Carol, if you want to keep the nice blue sky, open the file in photoshop, apply a hue/saturation adjustment layer and desaturate the blues to -60. With this adjustment layer you will get a layer mask. Use a big brush, set your foreground color to black and paint over the blue sky. Black will hide the effect of the adjustment in the areas where you paint. You will get the white snow while keeping the sky that you liked. Here's the photo I created using that method. Notice that color of the green trees is not as saturated as in the example where I changed the white balance. I prefer this one. If you like the other one, saturate the yellows in the same or a new layer.

You almost never have to settle for something in Photoshop. You just need to know what to do and how to do it and you can get exactly what you are after.

What do you think of this one?


Posted: Wed Jan 14, 2009 8:10 pm
by Andy
For Clarification: NEF IS a RAW file format -- it is Nikon's Raw File Format.

Posted: Wed Jan 14, 2009 8:30 pm
by Andy
Carol /Al: Perhaps I haven't been clear on my conversation about White Balance. Back in "the day" when we used film, you had to buy film that was color balanced for the light conditions. Most film was "daylight balanced which meant the characteristics of the film were already balanced for most sunlight conditions. If you wanted to shoot indoors, you needed "Tungsten" film which was balanced for the colors as they looked under incandescent light bulbs (which traditionally had tungsten filaments).

When you got "blue" shadows in the snow, except for the ability of the printer to adjust, you were basically stuck with it. This was particularly true for slide films. What the "white balance" adjustment in the digital camera sensor is doing is that same, except that now you have the ability to balance the color yourself.

RAW files are not white balanced. They are computer information as captured. They must be "interpreted" which is what a RAW converter (like ACR) does. Ultimately, the file must be rendered as a PSD, TIFF, JPEG, or other recognized file format. White balancing (even in the camera) is always done after the fact. When you shoot in the jpeg mode in the camera, the camera interprets--through its own microprocessor--the RAW information and converts it--in camera--to jpeg. The theory is that more powerful and intelligent programs--like photoshop--can do a better job of converting than the in-camera software does.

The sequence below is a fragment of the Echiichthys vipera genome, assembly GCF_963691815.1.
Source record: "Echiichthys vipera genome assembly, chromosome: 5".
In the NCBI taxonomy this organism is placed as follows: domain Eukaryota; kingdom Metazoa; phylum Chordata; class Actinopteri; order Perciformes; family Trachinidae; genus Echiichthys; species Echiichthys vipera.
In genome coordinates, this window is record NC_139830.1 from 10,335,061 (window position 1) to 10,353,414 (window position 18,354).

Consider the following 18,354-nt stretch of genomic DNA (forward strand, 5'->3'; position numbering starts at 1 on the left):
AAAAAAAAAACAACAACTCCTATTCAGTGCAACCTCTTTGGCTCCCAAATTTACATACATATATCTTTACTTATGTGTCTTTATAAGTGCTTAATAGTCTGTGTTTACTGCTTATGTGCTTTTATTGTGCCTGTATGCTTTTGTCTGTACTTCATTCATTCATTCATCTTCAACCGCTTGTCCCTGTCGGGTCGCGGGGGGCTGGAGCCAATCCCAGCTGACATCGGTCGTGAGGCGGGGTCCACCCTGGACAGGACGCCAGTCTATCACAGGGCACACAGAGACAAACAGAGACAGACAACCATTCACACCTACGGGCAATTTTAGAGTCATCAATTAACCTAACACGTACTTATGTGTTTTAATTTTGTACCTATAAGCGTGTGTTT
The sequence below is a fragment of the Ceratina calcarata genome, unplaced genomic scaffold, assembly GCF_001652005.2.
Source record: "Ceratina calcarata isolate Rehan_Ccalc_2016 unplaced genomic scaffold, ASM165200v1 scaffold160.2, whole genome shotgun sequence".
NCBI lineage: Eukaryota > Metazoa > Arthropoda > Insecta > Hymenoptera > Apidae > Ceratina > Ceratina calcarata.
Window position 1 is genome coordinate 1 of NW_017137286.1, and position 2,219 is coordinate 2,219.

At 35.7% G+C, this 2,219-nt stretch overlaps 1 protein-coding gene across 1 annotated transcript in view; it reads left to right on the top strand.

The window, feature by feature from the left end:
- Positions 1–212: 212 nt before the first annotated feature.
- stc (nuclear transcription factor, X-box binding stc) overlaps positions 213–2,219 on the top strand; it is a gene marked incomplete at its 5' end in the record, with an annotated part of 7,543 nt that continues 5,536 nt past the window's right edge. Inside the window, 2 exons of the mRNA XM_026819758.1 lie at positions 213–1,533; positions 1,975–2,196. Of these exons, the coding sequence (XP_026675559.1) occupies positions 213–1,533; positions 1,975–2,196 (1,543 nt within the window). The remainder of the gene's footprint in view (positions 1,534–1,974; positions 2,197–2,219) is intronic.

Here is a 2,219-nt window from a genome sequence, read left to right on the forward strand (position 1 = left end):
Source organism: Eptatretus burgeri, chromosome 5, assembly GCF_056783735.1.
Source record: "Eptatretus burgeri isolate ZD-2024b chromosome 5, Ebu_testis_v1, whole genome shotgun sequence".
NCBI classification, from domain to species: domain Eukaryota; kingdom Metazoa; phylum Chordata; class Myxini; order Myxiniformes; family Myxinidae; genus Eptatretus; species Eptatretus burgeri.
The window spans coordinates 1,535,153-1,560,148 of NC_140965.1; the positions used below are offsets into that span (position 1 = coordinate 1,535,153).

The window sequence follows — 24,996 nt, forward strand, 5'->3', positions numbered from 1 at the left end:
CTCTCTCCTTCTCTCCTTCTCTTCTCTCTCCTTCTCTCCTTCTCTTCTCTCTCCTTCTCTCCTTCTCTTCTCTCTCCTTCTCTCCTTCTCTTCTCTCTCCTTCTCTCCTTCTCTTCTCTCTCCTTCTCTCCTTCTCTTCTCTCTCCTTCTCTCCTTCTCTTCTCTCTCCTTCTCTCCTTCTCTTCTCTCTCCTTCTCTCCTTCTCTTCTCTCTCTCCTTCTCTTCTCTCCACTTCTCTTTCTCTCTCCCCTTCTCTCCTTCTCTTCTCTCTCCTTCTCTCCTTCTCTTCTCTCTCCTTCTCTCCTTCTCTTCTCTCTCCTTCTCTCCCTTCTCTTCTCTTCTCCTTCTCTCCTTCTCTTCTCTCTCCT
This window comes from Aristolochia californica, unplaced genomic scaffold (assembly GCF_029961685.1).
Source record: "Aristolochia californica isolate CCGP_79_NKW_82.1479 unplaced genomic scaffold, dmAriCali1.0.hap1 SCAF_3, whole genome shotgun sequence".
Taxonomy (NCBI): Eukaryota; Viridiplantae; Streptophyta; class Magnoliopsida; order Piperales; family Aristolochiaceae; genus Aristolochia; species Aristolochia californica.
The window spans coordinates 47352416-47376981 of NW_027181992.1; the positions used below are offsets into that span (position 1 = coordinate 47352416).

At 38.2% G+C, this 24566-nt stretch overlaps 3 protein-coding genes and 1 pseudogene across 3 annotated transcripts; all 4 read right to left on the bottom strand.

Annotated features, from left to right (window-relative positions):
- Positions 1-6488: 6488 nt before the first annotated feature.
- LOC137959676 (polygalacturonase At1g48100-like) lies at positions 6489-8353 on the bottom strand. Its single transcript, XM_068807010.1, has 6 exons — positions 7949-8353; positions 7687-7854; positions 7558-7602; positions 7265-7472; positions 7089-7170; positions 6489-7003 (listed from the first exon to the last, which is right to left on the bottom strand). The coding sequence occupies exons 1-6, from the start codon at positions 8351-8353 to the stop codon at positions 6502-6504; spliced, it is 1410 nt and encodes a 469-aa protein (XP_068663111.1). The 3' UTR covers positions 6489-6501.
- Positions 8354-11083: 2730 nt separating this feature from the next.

The great advantage to RAW shooting is that it really doesn't matter what the CAMERA SETTING for white balance is. You basically don't have to worry about it. Instead, you do the white balancing in the RAW converter. I leave the white balance setting on "automatic." ACR converts it "as shot." Al is right, IMO. The Nikon Cameras do a pretty good job of getting it "right" in daylight conditions. But in ACR, you have pretty much infinite White Balance adjustment capability--after the fact! You can change the pre-set settings (e.g., daylight, flash, shade, etc.). But better, you can adjust the sliders for color temperature--which is really what white balancing is all about--until you get a look you like. I prefer a "warm" look to my photos and consequently most of my stuff is adjusted to a fairly high color temperature. The "cooler" color temperatures are more blue, or "colder" looking.

So, I am not saying that white balance isn't necessary or important when shooting RAW. Rather, I am saying that I don't worry about the camera settings (at least not for outdoor shooting). I do my WB adjustments in the RAW converter.

Posted: Wed Jan 14, 2009 8:48 pm
by abby
Andy wrote:For Clarification: NEF IS a RAW file format -- it is Nikon's Raw File Format.

Thanks Andy. I have since learned that.
What happened was it was not installed correctly. So, I googled RAW file vs NEF file and I found this (a portion of the article I found)

February 05, 2005

"At work, RAW is king. The first time I ever opened a RAW file in PhotoshopCS I was floorer. "OMG. It's like taking the picture again." As it should be.

Photoshop's RAW interface gives you soooooo many options when it comes to manipulating RAW files it literally puts you back behind the camera....but not so with Nikon's proprietary NEF files. Not only does Photoshop not recognize the file type if you don't have the plugin installed, but the plugin eliminates all but a few basic RAW options. It gives you a few basic "white balance" options and and exposure compensation slider. The histograms, color layers, brightness and contrast settings; everything that makes the RAW palette great are gone."

So, you see, at the time, I could only use the basic RAW options and I *thought* it was because it was a NEF file, and I thought NEF meant something different, but I was wrong.

Are you still with me???? Or am I confusing you?

After it was installed correctly, I learned that Nikons RAW files are called NEF because I could use ALL of the options and now I'm good to go.

Make sense??? I hope so.
I'm sorry. this stuff is all so new to me and I'm trying the best I can to understand. Don't mean to be a PIA.
PS To answer your other post......